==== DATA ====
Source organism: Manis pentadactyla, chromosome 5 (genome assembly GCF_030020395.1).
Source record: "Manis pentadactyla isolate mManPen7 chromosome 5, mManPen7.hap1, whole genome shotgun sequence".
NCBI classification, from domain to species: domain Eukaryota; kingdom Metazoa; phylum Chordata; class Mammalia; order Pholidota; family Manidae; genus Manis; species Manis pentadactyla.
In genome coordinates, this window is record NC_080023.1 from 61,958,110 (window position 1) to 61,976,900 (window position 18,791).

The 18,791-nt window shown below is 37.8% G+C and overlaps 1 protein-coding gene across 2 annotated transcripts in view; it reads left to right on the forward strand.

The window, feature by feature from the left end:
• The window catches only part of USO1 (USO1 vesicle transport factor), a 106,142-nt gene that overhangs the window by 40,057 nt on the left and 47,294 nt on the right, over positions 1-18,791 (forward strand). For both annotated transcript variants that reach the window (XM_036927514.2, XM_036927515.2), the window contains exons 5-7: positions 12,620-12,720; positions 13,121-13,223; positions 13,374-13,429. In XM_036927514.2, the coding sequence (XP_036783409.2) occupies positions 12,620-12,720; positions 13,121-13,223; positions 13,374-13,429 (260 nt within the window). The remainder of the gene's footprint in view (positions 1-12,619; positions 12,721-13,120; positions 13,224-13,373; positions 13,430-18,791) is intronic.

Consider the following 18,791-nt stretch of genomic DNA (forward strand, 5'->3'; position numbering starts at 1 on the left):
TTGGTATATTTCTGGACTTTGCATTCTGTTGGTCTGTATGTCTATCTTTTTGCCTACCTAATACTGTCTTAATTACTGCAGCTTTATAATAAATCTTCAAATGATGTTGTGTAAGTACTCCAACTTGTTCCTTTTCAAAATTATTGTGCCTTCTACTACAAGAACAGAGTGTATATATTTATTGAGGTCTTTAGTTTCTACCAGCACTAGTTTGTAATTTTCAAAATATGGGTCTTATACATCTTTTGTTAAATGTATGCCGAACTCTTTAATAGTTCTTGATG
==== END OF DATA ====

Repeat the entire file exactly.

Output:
Source organism: Manis pentadactyla, chromosome 5 (genome assembly GCF_030020395.1).
Source record: "Manis pentadactyla isolate mManPen7 chromosome 5, mManPen7.hap1, whole genome shotgun sequence".
NCBI classification, from domain to species: domain Eukaryota; kingdom Metazoa; phylum Chordata; class Mammalia; order Pholidota; family Manidae; genus Manis; species Manis pentadactyla.
In genome coordinates, this window is record NC_080023.1 from 61,958,110 (window position 1) to 61,976,900 (window position 18,791).

The 18,791-nt window shown below is 37.8% G+C and overlaps 1 protein-coding gene across 2 annotated transcripts in view; it reads left to right on the forward strand.

The window, feature by feature from the left end:
• The window catches only part of USO1 (USO1 vesicle transport factor), a 106,142-nt gene that overhangs the window by 40,057 nt on the left and 47,294 nt on the right, over positions 1-18,791 (forward strand). For both annotated transcript variants that reach the window (XM_036927514.2, XM_036927515.2), the window contains exons 5-7: positions 12,620-12,720; positions 13,121-13,223; positions 13,374-13,429. In XM_036927514.2, the coding sequence (XP_036783409.2) occupies positions 12,620-12,720; positions 13,121-13,223; positions 13,374-13,429 (260 nt within the window). The remainder of the gene's footprint in view (positions 1-12,619; positions 12,721-13,120; positions 13,224-13,373; positions 13,430-18,791) is intronic.

Consider the following 18,791-nt stretch of genomic DNA (forward strand, 5'->3'; position numbering starts at 1 on the left):
TTGGTATATTTCTGGACTTTGCATTCTGTTGGTCTGTATGTCTATCTTTTTGCCTACCTAATACTGTCTTAATTACTGCAGCTTTATAATAAATCTTCAAATGATGTTGTGTAAGTACTCCAACTTGTTCCTTTTCAAAATTATTGTGCCTTCTACTACAAGAACAGAGTGTATATATTTATTGAGGTCTTTAGTTTCTACCAGCACTAGTTTGTAATTTTCAAAATATGGGTCTTATACATCTTTTGTTAAATGTATGCCGAACTCTTTAATAGTTCTTGATG